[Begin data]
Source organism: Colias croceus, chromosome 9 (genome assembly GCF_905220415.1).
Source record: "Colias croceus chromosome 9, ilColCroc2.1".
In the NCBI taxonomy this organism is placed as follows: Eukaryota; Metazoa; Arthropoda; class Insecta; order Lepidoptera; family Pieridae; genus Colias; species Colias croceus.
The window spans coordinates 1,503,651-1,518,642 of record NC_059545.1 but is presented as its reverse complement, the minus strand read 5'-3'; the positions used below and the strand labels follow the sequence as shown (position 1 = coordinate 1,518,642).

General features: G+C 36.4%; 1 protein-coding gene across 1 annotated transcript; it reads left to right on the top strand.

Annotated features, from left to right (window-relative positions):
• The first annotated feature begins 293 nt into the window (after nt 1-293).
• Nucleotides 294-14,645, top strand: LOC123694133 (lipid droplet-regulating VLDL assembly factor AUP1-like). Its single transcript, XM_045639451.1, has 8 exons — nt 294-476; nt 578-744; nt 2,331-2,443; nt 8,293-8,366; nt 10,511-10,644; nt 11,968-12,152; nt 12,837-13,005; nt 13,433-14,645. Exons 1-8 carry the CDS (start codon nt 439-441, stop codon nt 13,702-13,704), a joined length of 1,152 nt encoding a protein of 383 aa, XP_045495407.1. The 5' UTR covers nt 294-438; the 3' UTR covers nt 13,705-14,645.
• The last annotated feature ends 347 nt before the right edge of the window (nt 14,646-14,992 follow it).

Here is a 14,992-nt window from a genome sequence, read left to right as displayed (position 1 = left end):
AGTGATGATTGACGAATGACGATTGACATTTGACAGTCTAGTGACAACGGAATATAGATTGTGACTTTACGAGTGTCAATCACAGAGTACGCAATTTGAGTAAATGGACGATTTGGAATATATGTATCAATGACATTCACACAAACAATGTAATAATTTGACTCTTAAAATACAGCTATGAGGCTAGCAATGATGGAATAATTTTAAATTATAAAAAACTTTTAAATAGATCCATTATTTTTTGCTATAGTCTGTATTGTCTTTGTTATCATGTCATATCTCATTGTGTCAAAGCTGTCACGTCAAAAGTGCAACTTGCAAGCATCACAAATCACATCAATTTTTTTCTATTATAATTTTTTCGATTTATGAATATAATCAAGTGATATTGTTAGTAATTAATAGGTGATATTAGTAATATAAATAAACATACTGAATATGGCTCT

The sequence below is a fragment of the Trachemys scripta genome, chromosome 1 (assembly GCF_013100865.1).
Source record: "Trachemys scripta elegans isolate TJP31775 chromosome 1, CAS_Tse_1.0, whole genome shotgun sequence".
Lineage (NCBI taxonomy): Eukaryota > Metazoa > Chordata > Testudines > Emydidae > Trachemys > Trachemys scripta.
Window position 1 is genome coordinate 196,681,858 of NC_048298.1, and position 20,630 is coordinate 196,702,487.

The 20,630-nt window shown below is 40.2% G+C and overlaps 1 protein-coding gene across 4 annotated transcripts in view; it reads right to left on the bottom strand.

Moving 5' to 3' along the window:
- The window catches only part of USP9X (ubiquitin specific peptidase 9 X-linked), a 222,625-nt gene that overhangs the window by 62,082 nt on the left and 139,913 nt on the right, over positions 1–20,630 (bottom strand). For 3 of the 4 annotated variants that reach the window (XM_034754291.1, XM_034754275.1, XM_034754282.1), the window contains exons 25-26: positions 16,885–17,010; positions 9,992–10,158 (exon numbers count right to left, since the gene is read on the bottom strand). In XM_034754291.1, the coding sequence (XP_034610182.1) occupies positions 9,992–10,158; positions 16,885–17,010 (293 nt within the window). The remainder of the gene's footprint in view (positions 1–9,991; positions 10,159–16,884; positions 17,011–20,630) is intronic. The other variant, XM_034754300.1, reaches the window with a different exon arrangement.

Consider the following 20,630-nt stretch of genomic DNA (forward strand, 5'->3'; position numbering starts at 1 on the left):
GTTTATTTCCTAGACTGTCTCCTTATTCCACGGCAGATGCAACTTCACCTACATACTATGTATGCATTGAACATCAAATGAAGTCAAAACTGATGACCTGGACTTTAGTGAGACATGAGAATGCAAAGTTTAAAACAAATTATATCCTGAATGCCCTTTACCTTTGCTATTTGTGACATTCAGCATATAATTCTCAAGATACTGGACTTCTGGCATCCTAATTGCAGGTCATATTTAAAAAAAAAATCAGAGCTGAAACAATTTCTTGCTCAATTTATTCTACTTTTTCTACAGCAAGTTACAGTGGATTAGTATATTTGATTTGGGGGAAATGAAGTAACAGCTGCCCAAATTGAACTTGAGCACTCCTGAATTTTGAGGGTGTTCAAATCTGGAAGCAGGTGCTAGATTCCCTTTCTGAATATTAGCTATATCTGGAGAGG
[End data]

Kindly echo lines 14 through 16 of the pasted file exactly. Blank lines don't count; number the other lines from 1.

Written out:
Lineage (NCBI taxonomy): Eukaryota > Metazoa > Chordata > Testudines > Emydidae > Trachemys > Trachemys scripta.
Window position 1 is genome coordinate 196,681,858 of NC_048298.1, and position 20,630 is coordinate 196,702,487.

The 20,630-nt window shown below is 40.2% G+C and overlaps 1 protein-coding gene across 4 annotated transcripts in view; it reads right to left on the bottom strand.